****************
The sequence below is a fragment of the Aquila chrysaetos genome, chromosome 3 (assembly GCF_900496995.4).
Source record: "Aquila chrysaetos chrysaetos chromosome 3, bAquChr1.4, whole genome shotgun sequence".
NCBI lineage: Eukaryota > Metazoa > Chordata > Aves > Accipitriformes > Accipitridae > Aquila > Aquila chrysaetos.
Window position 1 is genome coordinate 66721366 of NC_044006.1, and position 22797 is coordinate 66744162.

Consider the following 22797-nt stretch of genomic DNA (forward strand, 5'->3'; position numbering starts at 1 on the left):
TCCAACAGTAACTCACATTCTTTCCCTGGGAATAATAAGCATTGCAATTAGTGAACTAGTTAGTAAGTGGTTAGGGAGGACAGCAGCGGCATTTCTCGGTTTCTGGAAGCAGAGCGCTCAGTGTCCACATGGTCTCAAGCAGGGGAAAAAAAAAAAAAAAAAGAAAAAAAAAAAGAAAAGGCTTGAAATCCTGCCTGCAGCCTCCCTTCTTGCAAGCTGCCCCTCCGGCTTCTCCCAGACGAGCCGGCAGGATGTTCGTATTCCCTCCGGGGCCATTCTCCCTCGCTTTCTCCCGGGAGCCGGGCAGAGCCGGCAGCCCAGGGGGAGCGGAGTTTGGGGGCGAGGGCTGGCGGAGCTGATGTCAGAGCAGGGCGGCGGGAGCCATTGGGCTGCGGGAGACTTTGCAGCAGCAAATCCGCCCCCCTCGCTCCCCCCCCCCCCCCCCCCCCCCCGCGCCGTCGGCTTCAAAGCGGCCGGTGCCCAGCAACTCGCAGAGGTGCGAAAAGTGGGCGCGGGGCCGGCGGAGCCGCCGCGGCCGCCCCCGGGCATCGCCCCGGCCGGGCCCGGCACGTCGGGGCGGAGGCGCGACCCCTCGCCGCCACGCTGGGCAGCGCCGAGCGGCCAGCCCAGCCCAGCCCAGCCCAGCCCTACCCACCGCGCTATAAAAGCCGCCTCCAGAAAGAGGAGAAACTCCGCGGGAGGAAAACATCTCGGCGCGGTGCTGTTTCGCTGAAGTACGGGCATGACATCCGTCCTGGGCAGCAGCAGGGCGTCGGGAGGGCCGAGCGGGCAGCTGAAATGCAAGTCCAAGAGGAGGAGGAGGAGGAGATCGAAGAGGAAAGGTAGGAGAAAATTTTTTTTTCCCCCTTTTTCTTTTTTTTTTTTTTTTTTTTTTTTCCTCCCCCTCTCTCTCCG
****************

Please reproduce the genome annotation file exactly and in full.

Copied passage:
The sequence below is a fragment of the Aquila chrysaetos genome, chromosome 3 (assembly GCF_900496995.4).
Source record: "Aquila chrysaetos chrysaetos chromosome 3, bAquChr1.4, whole genome shotgun sequence".
NCBI lineage: Eukaryota > Metazoa > Chordata > Aves > Accipitriformes > Accipitridae > Aquila > Aquila chrysaetos.
Window position 1 is genome coordinate 66721366 of NC_044006.1, and position 22797 is coordinate 66744162.

Consider the following 22797-nt stretch of genomic DNA (forward strand, 5'->3'; position numbering starts at 1 on the left):
TCCAACAGTAACTCACATTCTTTCCCTGGGAATAATAAGCATTGCAATTAGTGAACTAGTTAGTAAGTGGTTAGGGAGGACAGCAGCGGCATTTCTCGGTTTCTGGAAGCAGAGCGCTCAGTGTCCACATGGTCTCAAGCAGGGGAAAAAAAAAAAAAAAAAGAAAAAAAAAAAGAAAAGGCTTGAAATCCTGCCTGCAGCCTCCCTTCTTGCAAGCTGCCCCTCCGGCTTCTCCCAGACGAGCCGGCAGGATGTTCGTATTCCCTCCGGGGCCATTCTCCCTCGCTTTCTCCCGGGAGCCGGGCAGAGCCGGCAGCCCAGGGGGAGCGGAGTTTGGGGGCGAGGGCTGGCGGAGCTGATGTCAGAGCAGGGCGGCGGGAGCCATTGGGCTGCGGGAGACTTTGCAGCAGCAAATCCGCCCCCCTCGCTCCCCCCCCCCCCCCCCCCCCCCCGCGCCGTCGGCTTCAAAGCGGCCGGTGCCCAGCAACTCGCAGAGGTGCGAAAAGTGGGCGCGGGGCCGGCGGAGCCGCCGCGGCCGCCCCCGGGCATCGCCCCGGCCGGGCCCGGCACGTCGGGGCGGAGGCGCGACCCCTCGCCGCCACGCTGGGCAGCGCCGAGCGGCCAGCCCAGCCCAGCCCAGCCCAGCCCTACCCACCGCGCTATAAAAGCCGCCTCCAGAAAGAGGAGAAACTCCGCGGGAGGAAAACATCTCGGCGCGGTGCTGTTTCGCTGAAGTACGGGCATGACATCCGTCCTGGGCAGCAGCAGGGCGTCGGGAGGGCCGAGCGGGCAGCTGAAATGCAAGTCCAAGAGGAGGAGGAGGAGGAGATCGAAGAGGAAAGGTAGGAGAAAATTTTTTTTTCCCCCTTTTTCTTTTTTTTTTTTTTTTTTTTTTTTCCTCCCCCTCTCTCTCCG